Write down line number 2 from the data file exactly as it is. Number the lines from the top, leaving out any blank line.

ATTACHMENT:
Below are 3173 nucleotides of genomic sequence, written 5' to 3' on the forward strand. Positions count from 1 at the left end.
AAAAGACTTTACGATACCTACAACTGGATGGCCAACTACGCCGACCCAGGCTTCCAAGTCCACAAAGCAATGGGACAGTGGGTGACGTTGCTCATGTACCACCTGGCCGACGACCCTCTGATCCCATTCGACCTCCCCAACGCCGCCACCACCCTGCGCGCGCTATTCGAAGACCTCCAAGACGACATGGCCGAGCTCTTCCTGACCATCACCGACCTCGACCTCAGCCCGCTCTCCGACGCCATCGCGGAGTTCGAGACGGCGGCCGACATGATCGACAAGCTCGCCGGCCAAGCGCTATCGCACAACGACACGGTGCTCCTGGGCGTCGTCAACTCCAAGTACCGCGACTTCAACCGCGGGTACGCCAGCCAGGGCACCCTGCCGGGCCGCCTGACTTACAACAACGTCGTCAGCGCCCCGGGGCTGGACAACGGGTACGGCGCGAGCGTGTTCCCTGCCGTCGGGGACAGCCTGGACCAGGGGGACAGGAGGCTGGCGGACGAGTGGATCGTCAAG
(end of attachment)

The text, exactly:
AAAAGACTTTACGATACCTACAACTGGATGGCCAACTACGCCGACCCAGGCTTCCAAGTCCACAAAGCAATGGGACAGTGGGTGACGTTGCTCATGTACCACCTGGCCGACGACCCTCTGATCCCATTCGACCTCCCCAACGCCGCCACCACCCTGCGCGCGCTATTCGAAGACCTCCAAGACGACATGGCCGAGCTCTTCCTGACCATCACCGACCTCGACCTCAGCCCGCTCTCCGACGCCATCGCGGAGTTCGAGACGGCGGCCGACATGATCGACAAGCTCGCCGGCCAAGCGCTATCGCACAACGACACGGTGCTCCTGGGCGTCGTCAACTCCAAGTACCGCGACTTCAACCGCGGGTACGCCAGCCAGGGCACCCTGCCGGGCCGCCTGACTTACAACAACGTCGTCAGCGCCCCGGGGCTGGACAACGGGTACGGCGCGAGCGTGTTCCCTGCCGTCGGGGACAGCCTGGACCAGGGGGACAGGAGGCTGGCGGACGAGTGGATCGTCAAG